The money will support efforts to use more of the property, which has vegetables growing on about half. Local youth have been working these this summer, and "we want to expand that programming," said Pozantides, who is a former teacher.

Last year, Groundwork bought an abutting 40,000-square-foot warehouse that Gro-operative is planning to move into. "We want to expand our production indoors so we can produce year-round revenue streams," Pozantides said.

Groundwork plans to create an educational space there, too, for school and volunteer groups to use.

Another plan: a commercial kitchen, "so we can process our own food products and diversify our products that way," she said. It could also be used for events like cooking classes. "We also want to have space for other like-minded businesses – health-centered, food-oriented – to join us on the East Side."

Barrel + Brine

A $50,000 Ignite award should help West Side fermented foods company Barrel + Brine fast-forward two years on its development plans.

Barrel + Brine had already planned to move into a larger Chandler Street space later this year, adding a taproom and café.

The grant will mean the purchase of a 400-square-foot walk-in cooler "that will allow us to store more product and obviously bring in more produce from farms," said R.J. Marvin, who owns the business with his wife, Lindsey.

Owners R.J. and Lindsey Marvin of Barrel + Brine. (Sharon Cantillon/Buffalo News)

"We're going to buy some bottling equipment and an industrial cabbage shredder, so that instead of making 500 pounds of sauerkraut a month, I can make 2,500 pounds," he said. "Lindsey's kombucha production will go from 900 liters a week to like 5,000-liters-a-week capability."

The business could add eight new jobs by 2019, he said.

Barrel + Brine has products like its horseradish dills and kimchi available for sale in many area Wegmans supermarkets, all Feel Rite stores, Whole Foods, and both Lexington Co-ops.

"With the new capabilities, we should be able to start making enough product to start having legitimate conversations with distribution companies that can carry our products, not only throughout New York State, but Pennsylvania, Ohio and beyond," R.J. Marvin said.

"Basically, after we move into the new space, the grant will allow us to do what we planned to save up money and do in two years."


A $50,000 Ignite grant also will be a game-changer for TopSeedz, the seed cracker company founded by Rebecca Brady.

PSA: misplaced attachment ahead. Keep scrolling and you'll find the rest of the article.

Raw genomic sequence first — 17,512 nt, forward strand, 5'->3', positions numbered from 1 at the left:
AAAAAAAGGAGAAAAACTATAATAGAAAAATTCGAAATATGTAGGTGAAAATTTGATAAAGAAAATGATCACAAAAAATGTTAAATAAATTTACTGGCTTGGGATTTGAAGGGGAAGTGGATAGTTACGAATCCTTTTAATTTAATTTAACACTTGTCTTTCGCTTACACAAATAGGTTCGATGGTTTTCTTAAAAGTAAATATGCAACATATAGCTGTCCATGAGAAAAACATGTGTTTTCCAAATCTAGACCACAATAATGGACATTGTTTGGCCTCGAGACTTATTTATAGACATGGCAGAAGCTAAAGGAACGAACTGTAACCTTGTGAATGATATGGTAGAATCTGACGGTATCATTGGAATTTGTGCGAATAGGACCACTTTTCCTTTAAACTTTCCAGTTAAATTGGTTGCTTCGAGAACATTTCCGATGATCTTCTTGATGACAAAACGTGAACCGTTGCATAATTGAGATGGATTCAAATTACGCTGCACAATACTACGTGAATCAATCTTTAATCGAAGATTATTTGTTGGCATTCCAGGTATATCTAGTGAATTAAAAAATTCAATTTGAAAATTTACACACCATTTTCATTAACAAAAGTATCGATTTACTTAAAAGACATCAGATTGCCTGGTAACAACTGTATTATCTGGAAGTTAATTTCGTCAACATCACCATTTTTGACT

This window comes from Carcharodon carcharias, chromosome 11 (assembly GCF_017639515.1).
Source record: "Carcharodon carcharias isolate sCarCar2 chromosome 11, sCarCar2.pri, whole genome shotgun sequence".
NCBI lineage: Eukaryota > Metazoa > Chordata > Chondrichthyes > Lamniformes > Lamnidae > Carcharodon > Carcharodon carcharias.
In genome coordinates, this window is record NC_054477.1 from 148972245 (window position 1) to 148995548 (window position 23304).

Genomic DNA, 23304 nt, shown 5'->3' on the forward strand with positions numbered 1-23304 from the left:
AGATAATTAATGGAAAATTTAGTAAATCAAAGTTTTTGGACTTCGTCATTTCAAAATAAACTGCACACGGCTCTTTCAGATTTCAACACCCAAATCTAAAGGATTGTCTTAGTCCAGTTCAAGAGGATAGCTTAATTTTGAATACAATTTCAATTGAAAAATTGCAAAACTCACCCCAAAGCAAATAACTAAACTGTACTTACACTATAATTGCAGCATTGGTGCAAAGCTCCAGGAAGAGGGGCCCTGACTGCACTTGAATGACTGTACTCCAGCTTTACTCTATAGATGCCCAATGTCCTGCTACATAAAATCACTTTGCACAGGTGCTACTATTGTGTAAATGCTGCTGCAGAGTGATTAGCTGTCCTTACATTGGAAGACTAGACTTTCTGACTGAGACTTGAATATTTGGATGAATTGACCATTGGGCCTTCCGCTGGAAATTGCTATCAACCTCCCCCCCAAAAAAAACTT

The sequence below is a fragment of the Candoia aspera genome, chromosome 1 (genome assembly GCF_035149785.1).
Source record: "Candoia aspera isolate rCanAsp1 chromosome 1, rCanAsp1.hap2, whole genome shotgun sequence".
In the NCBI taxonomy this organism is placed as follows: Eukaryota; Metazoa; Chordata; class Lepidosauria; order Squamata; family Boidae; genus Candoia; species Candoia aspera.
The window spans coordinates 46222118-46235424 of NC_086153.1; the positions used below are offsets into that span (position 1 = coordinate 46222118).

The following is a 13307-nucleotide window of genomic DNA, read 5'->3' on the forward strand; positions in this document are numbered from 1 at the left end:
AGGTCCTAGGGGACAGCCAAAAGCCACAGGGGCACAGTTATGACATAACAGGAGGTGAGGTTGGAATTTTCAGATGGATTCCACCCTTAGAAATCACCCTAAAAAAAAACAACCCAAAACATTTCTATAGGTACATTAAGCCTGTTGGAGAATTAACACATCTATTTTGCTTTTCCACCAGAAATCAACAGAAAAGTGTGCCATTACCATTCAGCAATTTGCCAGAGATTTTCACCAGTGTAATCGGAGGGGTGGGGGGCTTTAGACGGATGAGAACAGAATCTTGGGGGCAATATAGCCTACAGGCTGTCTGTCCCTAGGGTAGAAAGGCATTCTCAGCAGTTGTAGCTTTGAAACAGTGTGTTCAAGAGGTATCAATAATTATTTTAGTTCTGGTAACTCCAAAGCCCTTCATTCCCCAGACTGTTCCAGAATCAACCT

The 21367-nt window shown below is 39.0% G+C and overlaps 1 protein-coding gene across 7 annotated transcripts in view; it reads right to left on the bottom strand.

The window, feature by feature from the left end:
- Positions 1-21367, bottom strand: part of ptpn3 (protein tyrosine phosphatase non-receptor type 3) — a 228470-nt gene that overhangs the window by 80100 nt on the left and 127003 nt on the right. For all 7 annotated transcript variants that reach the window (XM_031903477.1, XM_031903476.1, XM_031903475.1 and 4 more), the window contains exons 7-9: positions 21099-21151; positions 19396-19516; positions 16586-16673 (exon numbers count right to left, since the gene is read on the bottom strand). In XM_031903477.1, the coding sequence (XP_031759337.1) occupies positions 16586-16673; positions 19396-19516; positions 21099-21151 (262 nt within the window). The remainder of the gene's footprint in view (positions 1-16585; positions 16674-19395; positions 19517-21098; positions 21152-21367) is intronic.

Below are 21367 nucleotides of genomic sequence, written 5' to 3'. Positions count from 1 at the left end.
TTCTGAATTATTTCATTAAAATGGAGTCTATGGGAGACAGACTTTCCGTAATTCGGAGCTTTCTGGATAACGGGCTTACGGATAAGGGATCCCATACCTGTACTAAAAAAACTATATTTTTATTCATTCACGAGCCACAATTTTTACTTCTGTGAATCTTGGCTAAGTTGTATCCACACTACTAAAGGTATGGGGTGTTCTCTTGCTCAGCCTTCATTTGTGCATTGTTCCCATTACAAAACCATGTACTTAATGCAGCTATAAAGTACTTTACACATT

The New Zealander lives in Clarence, where she moved with her Irish husband, William Brady, who works at Moog.

They're raising three children, 11, 13 and 15 years old. In her spare time, she started a company that sells crackers made from seeds, flavored with sea salt, cumin or rosemary, rolled out and baked to a crisp.

She started selling them in 2017 in Horsefeathers, then local co-ops, the Clarence Center Café, Squeeze, O3, and Salt.

Then she got into some area Wegmans and Whole Foods. Now demand has exceeded supply. In her rented kitchen, she must use "four little ovens in two rooms, and I'm running back and forth, rotating trays manually," Brady said.

"With this money, I'm going to be able to buy an oven the size of a small bathroom, and roll trolleys in filled with crackers, and the oven will rotate them," she said. "Another piece of equipment will roll the crackers out for me. At the moment, I'm rolling every cracker out."

She expects to able to produce 700 boxes of crackers a day instead of 350, and work more days.

Next to be pitched: Rochester-area Wegmans.

Other food-related businesses

Others receiving $25,000 grants include:

  • Abyssinia Ethiopian Cuisine, Zelalem Gemmeda's Ethiopian restaurant at the West Side Bazaar.
  • Always Something Farm, a small family farm in Darien Center.
  • BreadHive Worker Cooperative, a collective West Side bread-making operation.
  • Buffalo Distilling Company, which makes liquor on Seneca Street.
  • Casa Azul, a Genesee Street Mexican restaurant.
  • Jeca Energy Bar Company, which makes vegan cookies and energy bars.
  • Om Nohm Gluten Free, a South Dayton maker of gluten-free breads and foods.
  • Rooted Locally, a Williamsville-based microgreens grower.